As Dean of Fine Arts, Doug Dempster explained, it’s been a few years in the making. But, now that it’s here, the CAET figures to quickly become a significant magnet for UT-Austin’s Fine Arts school.
Why? Because, the CAET’s new Bachelor of Science degree in Arts & Entertainment is the quintessential Gen Z major.
It is the true expression of STEAM – Science Technology Engineering & Math (or STEM) education, with the fundamental integration of Arts, be it performing, visual, digital, or more.
Congratulations to Dean Dempster, Bruce Pennycook (the CAET Director), long-time Austin colleague Paul Toprac (Assoc Dir of Game Design & Dev at UT-Austin), and all of the other faculty and staff for the program.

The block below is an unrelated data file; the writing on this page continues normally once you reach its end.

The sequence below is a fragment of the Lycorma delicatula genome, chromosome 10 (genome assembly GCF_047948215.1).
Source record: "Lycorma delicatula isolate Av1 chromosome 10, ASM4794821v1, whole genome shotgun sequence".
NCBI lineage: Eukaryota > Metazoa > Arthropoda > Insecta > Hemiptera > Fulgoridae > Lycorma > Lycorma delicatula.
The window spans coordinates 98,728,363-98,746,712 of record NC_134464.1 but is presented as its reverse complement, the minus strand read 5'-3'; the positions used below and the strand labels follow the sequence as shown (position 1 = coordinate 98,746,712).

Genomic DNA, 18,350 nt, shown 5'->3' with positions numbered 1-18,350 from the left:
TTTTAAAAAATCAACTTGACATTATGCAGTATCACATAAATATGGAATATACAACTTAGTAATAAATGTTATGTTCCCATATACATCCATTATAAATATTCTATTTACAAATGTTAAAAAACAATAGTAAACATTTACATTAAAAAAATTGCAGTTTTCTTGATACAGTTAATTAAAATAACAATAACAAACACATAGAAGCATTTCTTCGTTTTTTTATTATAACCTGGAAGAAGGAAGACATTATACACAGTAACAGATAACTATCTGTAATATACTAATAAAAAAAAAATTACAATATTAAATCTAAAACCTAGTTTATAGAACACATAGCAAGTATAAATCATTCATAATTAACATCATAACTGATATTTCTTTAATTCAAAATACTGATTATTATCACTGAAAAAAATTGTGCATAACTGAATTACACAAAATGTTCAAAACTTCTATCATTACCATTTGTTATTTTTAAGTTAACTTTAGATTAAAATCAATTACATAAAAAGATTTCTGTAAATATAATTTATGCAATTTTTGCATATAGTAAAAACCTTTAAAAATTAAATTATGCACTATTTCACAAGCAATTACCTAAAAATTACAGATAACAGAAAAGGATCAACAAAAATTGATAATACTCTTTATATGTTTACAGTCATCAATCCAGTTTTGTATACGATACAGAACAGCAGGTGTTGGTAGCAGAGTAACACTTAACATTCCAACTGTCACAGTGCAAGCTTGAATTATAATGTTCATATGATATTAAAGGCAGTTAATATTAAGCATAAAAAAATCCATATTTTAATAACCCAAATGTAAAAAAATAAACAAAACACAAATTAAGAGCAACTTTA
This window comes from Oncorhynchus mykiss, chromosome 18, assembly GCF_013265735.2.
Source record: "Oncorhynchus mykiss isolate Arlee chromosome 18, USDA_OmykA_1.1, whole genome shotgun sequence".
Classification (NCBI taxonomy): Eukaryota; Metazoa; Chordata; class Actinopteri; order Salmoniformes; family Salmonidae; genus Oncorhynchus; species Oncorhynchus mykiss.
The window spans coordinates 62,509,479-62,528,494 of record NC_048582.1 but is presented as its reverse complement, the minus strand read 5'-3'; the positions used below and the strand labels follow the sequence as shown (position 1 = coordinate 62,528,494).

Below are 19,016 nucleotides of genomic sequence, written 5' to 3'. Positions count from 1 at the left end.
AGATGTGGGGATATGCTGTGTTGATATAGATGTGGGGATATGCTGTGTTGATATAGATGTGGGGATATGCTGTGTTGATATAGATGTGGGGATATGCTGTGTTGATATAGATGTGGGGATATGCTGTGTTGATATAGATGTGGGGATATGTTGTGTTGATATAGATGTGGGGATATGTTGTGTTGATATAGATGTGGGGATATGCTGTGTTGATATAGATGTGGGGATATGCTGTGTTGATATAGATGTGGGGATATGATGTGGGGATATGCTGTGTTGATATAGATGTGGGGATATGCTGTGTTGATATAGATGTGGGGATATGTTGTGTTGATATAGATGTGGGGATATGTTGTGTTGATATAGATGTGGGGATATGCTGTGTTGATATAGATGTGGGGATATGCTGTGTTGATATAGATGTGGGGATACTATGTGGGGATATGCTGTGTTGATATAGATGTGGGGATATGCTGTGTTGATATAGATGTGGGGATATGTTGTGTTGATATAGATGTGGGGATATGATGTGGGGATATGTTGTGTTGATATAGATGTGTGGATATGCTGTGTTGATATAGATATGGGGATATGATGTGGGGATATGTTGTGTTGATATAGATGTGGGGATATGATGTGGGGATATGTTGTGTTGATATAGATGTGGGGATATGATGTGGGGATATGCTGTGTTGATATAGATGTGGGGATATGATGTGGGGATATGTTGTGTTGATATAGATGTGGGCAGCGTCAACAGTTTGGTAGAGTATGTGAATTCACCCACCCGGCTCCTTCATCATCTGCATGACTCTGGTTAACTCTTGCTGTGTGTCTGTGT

I, for one, look forward to vetting some of the first crop of BS in AET students, in 2017 and 2018, for internships with our new ventures…the CAET program is fine-tuned to produce future great product, tech strategy, and creative directors, ready to unleash some innovation on the world – can’t wait!
Before I get to the “bond genius” part of the title, a personal moment, to share my 3 Bowie favorites:
Album: Diamond Dogs – nothing like it. On first listen, it’s nearly repelling, in its unconventional musicianship and song-writing. But, listen closely and play it again, and the whole thing starts to become absolutely mesmerizing – an other-worldly lyrical vision and sound.